E-commerce giant Amazon (NASDAQ:AMZN) is a hot ticket on Wall Street.
Shares of the company surged 3% on Tuesday to a new record of $701 a share, after trading above $600 for the first time since last October.
The advance came after portfolio manager and investment research firm Bernstein boosted its price target on Amazon from $770 a share to $1,000 – the highest on the Street for the company. Bernstein analyst Carlos Kirjner said he sees Amazon’s margins continuing to expand at a faster clip than expected – more rapidly in the next two years than they have in the prior two. Kirjner said in a note that Amazon doesn’t trade “anywhere near” what he believes it’s worth on a fundamental basis.
“We think consensus estimates are shockingly low in the next two to three quarters, and even lower four to six quarters out,” Kirjner said.
In its first-quarter results, Amazon said it expects net sales to be between $28 billion and $30.5 billion, and between 21% and 32% increase from the second quarter of 2015.
To hit Bernstein’s price target, shares of Amazon would need to jump more than 40% from Tuesday's trading levels.
"What Bezos did to retail, he'll do to IT spend."
At $1,000 a share, Amazon would be the third-largest U.S. listed company, according to Thomson Reuters data, ranking just below Apple (NASDAQ:AAPL) and Alphabet (NASDAQ:GOOGL), Google’s parent company.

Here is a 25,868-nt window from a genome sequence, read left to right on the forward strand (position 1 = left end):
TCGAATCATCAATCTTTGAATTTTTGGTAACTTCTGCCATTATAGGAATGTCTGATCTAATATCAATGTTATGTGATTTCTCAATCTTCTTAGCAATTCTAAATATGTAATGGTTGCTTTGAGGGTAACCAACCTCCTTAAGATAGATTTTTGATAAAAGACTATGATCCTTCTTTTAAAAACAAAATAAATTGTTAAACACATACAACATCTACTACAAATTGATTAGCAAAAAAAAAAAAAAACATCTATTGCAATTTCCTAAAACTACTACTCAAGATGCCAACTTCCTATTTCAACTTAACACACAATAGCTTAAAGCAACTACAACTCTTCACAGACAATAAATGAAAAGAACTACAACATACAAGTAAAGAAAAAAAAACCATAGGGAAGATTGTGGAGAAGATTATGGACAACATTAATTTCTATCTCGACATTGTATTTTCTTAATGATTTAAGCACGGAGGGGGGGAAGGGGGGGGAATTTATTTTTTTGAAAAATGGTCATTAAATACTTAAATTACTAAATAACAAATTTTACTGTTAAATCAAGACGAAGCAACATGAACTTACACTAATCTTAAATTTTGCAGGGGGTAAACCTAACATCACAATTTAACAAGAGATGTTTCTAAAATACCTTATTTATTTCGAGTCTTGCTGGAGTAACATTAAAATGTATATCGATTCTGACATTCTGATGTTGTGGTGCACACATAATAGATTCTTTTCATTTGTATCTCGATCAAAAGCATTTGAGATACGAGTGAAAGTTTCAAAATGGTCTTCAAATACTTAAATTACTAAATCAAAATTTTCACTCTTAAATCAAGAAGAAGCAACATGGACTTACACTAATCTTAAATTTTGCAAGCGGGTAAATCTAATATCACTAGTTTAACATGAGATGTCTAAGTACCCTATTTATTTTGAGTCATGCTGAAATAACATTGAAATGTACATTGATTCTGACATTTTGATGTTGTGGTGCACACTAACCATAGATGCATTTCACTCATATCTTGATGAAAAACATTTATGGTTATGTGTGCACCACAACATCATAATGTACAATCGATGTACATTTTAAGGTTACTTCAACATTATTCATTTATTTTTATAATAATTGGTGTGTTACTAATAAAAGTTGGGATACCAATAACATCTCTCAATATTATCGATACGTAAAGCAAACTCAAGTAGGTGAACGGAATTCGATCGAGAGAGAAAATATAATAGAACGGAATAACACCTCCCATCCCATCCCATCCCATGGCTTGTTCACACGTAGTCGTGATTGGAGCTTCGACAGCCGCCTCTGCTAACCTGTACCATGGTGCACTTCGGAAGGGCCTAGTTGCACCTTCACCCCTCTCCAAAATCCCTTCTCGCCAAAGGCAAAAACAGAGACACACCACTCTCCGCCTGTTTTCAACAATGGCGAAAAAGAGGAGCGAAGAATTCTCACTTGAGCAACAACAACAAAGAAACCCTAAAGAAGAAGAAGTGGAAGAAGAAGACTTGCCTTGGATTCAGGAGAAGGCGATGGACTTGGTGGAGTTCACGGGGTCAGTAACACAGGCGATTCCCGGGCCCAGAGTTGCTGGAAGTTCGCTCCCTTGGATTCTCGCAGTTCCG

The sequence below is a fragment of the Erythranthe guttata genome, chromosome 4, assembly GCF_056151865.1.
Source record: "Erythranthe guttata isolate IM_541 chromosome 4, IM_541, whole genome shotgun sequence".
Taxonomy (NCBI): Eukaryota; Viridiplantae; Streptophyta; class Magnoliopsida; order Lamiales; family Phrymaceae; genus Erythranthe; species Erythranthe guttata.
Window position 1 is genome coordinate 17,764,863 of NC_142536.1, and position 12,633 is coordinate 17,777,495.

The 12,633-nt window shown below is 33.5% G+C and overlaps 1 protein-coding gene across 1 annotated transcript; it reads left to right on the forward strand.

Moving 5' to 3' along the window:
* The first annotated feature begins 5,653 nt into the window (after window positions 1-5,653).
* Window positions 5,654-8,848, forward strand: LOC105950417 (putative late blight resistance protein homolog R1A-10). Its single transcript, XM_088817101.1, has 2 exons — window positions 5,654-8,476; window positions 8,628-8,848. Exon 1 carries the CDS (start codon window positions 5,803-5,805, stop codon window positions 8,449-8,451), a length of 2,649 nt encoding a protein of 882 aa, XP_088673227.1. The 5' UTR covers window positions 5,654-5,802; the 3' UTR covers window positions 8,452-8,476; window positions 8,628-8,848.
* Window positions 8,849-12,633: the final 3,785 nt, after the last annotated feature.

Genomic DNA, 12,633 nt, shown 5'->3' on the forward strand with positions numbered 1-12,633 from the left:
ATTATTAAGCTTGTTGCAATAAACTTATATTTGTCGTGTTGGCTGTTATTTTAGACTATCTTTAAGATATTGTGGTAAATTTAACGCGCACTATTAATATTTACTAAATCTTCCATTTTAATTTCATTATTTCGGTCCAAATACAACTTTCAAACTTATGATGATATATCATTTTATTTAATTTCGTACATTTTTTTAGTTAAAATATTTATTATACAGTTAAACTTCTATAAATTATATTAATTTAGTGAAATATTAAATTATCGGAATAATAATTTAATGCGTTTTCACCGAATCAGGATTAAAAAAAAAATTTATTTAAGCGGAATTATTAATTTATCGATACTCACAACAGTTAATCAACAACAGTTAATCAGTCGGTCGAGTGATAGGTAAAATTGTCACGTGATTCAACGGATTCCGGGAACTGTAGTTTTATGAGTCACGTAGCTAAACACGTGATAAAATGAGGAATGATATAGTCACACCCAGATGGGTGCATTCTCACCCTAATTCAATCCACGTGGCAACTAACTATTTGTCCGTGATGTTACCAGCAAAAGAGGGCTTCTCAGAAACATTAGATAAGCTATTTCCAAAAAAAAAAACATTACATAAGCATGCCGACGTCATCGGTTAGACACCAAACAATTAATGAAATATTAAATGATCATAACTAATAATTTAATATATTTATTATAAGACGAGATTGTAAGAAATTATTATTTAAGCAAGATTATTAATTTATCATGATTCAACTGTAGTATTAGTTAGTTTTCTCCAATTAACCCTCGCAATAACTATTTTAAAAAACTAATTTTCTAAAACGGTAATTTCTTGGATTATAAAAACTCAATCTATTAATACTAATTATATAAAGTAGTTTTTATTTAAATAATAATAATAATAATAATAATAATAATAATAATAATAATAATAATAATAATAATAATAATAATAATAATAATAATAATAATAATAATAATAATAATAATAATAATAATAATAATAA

While some might view Bernstein’s forecast as aggressive, the firm isn’t alone in thinking Amazon shares could march higher. At the 21st annual Sohn Investment Conference in New York last week, Chamath Palihapitiya, venture capitalist and founder of Social Capital, said he sees Amazon as a “multi-trillion-dollar monopoly hiding in plain sight.”
By 2025, Palihapitiya said Amazon retail will be a $1 trillion business, while Amazon Web Services, its cloud division, will reach $1.5 trillion.
“There will be an unbelievable number of losers as AWS gets to scale,” he said during his presentation at New York’s Lincoln Center. “What [Amazon CEO Jeff] Bezos did to retail, he’ll do to IT spend.”
Amazon Web Services, which launched in 2006, looks to provide companies with storage, database, analytics, and help lower IT costs and scale applications. Amazon’s CFO, Brian Olsavsky, said on the first-quarter earnings call AWS is now a $10 billion business, but he cautioned that while the company is pleased with the growth, it’s still volatile.
“We came in at 23.5% operating margin on a – the new basis including stock-based compensation and other…but stepping back with the 64% growth in AWS…I would caution you that we’re pleased but it is very early to start drawing too many conclusions on the long-term margins in this business. They’ll be bumpy over time,” he said.
Olsavsky cited several reasons for potential margin volatility within the AWS business including global expansion, price reductions, and efforts to drive cost efficacies.
Amazon was the biggest gainer on both the S&P 500 and the Nasdaq 100 on Tuesday. Shares have risen more than 57% over the last 52 weeks.